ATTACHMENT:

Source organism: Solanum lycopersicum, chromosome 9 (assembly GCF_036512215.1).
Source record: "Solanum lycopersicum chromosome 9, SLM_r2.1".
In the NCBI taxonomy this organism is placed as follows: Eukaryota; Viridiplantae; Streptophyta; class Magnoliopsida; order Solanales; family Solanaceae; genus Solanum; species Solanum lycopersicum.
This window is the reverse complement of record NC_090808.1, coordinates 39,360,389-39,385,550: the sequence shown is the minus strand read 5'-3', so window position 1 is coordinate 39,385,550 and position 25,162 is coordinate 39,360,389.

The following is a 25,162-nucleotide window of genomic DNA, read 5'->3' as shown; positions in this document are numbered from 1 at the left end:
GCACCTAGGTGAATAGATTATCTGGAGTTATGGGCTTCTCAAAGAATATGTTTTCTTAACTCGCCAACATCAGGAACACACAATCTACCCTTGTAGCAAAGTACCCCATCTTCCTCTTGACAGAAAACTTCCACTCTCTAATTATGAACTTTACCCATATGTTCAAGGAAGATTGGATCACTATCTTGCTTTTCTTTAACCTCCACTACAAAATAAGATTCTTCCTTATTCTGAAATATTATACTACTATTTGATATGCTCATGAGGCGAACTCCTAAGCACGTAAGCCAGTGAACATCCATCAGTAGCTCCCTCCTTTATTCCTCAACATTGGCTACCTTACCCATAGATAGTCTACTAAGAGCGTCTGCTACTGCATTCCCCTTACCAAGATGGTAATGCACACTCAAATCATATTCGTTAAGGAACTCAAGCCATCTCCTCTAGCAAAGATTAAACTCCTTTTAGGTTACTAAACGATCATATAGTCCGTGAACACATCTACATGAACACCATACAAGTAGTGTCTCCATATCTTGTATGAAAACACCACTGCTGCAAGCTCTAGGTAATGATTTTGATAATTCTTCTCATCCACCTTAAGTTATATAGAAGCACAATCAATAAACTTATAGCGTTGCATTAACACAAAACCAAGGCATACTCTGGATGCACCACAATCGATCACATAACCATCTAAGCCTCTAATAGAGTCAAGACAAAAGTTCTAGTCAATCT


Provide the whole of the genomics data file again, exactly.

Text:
Source organism: Solanum lycopersicum, chromosome 9 (assembly GCF_036512215.1).
Source record: "Solanum lycopersicum chromosome 9, SLM_r2.1".
In the NCBI taxonomy this organism is placed as follows: Eukaryota; Viridiplantae; Streptophyta; class Magnoliopsida; order Solanales; family Solanaceae; genus Solanum; species Solanum lycopersicum.
This window is the reverse complement of record NC_090808.1, coordinates 39,360,389-39,385,550: the sequence shown is the minus strand read 5'-3', so window position 1 is coordinate 39,385,550 and position 25,162 is coordinate 39,360,389.

The following is a 25,162-nucleotide window of genomic DNA, read 5'->3' as shown; positions in this document are numbered from 1 at the left end:
GCACCTAGGTGAATAGATTATCTGGAGTTATGGGCTTCTCAAAGAATATGTTTTCTTAACTCGCCAACATCAGGAACACACAATCTACCCTTGTAGCAAAGTACCCCATCTTCCTCTTGACAGAAAACTTCCACTCTCTAATTATGAACTTTACCCATATGTTCAAGGAAGATTGGATCACTATCTTGCTTTTCTTTAACCTCCACTACAAAATAAGATTCTTCCTTATTCTGAAATATTATACTACTATTTGATATGCTCATGAGGCGAACTCCTAAGCACGTAAGCCAGTGAACATCCATCAGTAGCTCCCTCCTTTATTCCTCAACATTGGCTACCTTACCCATAGATAGTCTACTAAGAGCGTCTGCTACTGCATTCCCCTTACCAAGATGGTAATGCACACTCAAATCATATTCGTTAAGGAACTCAAGCCATCTCCTCTAGCAAAGATTAAACTCCTTTTAGGTTACTAAACGATCATATAGTCCGTGAACACATCTACATGAACACCATACAAGTAGTGTCTCCATATCTTGTATGAAAACACCACTGCTGCAAGCTCTAGGTAATGATTTTGATAATTCTTCTCATCCACCTTAAGTTATATAGAAGCACAATCAATAAACTTATAGCGTTGCATTAACACAAAACCAAGGCATACTCTGGATGCACCACAATCGATCACATAACCATCTAAGCCTCTAATAGAGTCAAGACAAAAGTTCTAGTCAATCT